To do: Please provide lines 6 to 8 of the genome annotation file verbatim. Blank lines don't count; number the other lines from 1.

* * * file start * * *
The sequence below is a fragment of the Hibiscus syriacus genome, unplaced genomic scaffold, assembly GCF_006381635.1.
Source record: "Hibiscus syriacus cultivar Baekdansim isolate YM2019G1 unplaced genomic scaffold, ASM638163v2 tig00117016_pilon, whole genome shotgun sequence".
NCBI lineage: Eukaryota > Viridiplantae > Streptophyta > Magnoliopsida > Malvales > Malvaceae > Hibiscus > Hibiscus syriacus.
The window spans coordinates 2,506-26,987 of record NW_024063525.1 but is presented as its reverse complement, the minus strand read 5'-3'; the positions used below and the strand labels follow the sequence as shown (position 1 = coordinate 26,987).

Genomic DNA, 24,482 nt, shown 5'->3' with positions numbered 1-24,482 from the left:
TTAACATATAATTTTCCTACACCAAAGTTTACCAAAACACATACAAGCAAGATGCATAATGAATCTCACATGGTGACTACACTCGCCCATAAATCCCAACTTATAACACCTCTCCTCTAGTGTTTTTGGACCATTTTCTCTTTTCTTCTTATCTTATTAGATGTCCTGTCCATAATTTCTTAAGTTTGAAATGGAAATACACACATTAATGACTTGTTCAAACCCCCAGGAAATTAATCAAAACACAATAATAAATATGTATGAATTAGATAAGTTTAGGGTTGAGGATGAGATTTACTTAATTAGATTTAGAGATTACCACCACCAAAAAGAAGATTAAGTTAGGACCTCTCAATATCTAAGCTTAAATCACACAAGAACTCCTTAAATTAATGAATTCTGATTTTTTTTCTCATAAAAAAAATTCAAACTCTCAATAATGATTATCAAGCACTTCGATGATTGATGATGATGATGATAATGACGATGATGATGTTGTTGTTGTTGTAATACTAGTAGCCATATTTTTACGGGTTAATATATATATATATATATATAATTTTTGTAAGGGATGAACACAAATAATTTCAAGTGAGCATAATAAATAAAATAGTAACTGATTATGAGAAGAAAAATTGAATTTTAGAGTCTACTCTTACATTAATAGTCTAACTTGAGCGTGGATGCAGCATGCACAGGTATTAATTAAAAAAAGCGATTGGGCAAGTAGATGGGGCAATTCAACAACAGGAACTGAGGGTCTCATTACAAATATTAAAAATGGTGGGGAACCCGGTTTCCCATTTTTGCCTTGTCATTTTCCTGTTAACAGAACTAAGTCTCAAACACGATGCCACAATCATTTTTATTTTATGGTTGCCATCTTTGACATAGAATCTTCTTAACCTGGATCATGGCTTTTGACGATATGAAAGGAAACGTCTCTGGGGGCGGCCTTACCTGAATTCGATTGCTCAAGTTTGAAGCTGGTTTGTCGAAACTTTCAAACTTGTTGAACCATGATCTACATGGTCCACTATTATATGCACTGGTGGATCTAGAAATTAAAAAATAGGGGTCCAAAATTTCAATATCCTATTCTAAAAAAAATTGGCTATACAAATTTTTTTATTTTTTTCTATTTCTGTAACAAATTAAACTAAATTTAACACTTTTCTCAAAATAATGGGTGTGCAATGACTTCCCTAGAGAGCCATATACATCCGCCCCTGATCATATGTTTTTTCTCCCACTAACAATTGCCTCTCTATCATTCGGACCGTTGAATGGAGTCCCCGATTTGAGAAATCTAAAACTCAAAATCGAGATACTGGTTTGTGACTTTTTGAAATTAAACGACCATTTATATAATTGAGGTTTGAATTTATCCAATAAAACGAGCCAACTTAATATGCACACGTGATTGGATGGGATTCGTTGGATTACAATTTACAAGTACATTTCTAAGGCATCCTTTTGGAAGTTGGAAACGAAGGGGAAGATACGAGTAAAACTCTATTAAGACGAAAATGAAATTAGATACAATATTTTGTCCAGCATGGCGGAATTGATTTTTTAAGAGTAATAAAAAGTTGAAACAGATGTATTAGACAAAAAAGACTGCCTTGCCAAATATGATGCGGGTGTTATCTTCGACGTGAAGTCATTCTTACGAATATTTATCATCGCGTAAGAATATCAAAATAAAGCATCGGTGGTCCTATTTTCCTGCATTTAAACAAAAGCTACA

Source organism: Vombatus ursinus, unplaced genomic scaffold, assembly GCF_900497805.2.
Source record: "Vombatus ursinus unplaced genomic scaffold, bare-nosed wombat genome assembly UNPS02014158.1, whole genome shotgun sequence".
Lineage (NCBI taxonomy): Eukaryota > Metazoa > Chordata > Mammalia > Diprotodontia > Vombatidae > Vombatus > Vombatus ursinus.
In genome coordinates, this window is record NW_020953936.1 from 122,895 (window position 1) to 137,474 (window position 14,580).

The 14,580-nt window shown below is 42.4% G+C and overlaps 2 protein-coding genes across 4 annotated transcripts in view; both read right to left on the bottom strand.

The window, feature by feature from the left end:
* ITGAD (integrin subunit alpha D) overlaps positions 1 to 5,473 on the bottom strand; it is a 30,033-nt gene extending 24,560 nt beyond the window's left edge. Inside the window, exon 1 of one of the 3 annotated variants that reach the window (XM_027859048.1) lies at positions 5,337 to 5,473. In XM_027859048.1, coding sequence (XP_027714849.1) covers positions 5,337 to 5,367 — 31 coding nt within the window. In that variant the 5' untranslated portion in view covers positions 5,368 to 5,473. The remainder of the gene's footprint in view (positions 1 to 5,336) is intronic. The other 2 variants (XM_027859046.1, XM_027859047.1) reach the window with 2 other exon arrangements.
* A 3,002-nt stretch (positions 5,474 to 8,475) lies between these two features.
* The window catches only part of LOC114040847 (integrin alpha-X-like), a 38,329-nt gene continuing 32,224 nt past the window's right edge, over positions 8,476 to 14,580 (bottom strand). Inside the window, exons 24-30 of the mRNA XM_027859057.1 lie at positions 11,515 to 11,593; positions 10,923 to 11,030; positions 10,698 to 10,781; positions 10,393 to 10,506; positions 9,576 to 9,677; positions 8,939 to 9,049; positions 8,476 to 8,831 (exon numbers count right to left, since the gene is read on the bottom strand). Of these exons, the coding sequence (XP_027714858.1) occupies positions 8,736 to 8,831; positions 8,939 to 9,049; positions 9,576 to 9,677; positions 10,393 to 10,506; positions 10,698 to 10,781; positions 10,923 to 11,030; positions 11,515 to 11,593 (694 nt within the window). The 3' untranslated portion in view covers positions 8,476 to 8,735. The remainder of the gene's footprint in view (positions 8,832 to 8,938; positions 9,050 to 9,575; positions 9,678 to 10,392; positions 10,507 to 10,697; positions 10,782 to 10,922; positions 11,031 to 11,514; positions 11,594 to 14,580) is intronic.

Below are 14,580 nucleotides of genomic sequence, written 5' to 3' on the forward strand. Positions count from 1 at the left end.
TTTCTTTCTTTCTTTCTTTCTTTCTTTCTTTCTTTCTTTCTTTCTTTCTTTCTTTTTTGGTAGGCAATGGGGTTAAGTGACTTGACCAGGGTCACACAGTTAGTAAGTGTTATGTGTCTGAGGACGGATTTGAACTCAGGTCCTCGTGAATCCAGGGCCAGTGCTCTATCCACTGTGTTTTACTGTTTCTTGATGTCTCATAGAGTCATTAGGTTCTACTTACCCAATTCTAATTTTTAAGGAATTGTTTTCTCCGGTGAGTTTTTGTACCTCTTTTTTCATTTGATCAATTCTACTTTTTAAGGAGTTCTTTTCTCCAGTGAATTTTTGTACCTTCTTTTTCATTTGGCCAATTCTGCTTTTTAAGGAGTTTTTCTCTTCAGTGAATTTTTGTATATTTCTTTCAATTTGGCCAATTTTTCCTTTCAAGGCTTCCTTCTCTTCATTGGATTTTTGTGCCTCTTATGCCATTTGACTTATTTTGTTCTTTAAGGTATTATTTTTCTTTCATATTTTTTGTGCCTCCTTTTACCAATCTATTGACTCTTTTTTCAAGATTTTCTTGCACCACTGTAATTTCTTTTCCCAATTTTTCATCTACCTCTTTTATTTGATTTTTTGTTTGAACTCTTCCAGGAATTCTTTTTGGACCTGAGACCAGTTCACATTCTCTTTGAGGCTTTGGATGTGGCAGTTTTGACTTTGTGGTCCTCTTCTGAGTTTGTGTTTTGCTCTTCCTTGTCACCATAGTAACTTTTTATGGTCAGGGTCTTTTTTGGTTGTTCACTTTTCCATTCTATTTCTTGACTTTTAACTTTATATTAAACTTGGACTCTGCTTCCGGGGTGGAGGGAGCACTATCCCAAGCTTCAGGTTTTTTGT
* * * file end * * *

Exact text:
TTAACATATAATTTTCCTACACCAAAGTTTACCAAAACACATACAAGCAAGATGCATAATGAATCTCACATGGTGACTACACTCGCCCATAAATCCCAACTTATAACACCTCTCCTCTAGTGTTTTTGGACCATTTTCTCTTTTCTTCTTATCTTATTAGATGTCCTGTCCATAATTTCTTAAGTTTGAAATGGAAATACACACATTAATGACTTGTTCAAACCCCCAGGAAATTAATCAAAACACAATAATAAATATGTATGAATTAGATAAGTTTAGGGTTGAGGATGAGATTTACTTAATTAGATTTAGAGATTACCACCACCAAAAAGAAGATTAAGTTAGGACCTCTCAATATCTAAGCTTAAATCACACAAGAACTCCTTAAATTAATGAATTCTGATTTTTTTTCTCATAAAAAAAATTCAAACTCTCAATAATGATTATCAAGCACTTCGATGATTGATGATGATGATGATAATGACGATGATGATGTTGTTGTTGTTGTAATACTAGTAGCCATATTTTTACGGGTTAATATATATATATATATATATAATTTTTGTAAGGGATGAACACAAATAATTTCAAGTGAGCATAATAAATAAAATAGTAACTGATTATGAGAAGAAAAATTGAATTTTAGAGTCTACTCTTACATTAATAGTCTAACTTGAGCGTGGATGCAGCATGCACAGGTATTAATTAAAAAAAGCGATTGGGCAAGTAGATGGGGCAATTCAACAACAGGAACTGAGGGTCTCATTACAAATATTAAAAATGGTGGGGAACCCGGTTTCCCATTTTTGCCTTGTCATTTTCCTGTTAACAGAACTAAGTCTCAAACACGATGCCACAATCATTTTTATTTTATGGTTGCCATCTTTGACATAGAATCTTCTTAACCTGGATCATGGCTTTTGACGATATGAAAGGAAACGTCTCTGGGGGCGGCCTTACCTGAATTCGATTGCTCAAGTTTGAAGCTGGTTTGTCGAAACTTTCAAACTTGTTGAACCATGATCTACATGGTCCACTATTATATGCACTGGTGGATCTAGAAATTAAAAAATAGGGGTCCAAAATTTCAATATCCTATTCTAAAAAAAATTGGCTATACAAATTTTTTTATTTTTTTCTATTTCTGTAACAAATTAAACTAAATTTAACACTTTTCTCAAAATAATGGGTGTGCAATGACTTCCCTAGAGAGCCATATACATCCGCCCCTGATCATATGTTTTTTCTCCCACTAACAATTGCCTCTCTATCATTCGGACCGTTGAATGGAGTCCCCGATTTGAGAAATCTAAAACTCAAAATCGAGATACTGGTTTGTGACTTTTTGAAATTAAACGACCATTTATATAATTGAGGTTTGAATTTATCCAATAAAACGAGCCAACTTAATATGCACACGTGATTGGATGGGATTCGTTGGATTACAATTTACAAGTACATTTCTAAGGCATCCTTTTGGAAGTTGGAAACGAAGGGGAAGATACGAGTAAAACTCTATTAAGACGAAAATGAAATTAGATACAATATTTTGTCCAGCATGGCGGAATTGATTTTTTAAGAGTAATAAAAAGTTGAAACAGATGTATTAGACAAAAAAGACTGCCTTGCCAAATATGATGCGGGTGTTATCTTCGACGTGAAGTCATTCTTACGAATATTTATCATCGCGTAAGAATATCAAAATAAAGCATCGGTGGTCCTATTTTCCTGCATTTAAACAAAAGCTACA

Source organism: Vombatus ursinus, unplaced genomic scaffold, assembly GCF_900497805.2.
Source record: "Vombatus ursinus unplaced genomic scaffold, bare-nosed wombat genome assembly UNPS02014158.1, whole genome shotgun sequence".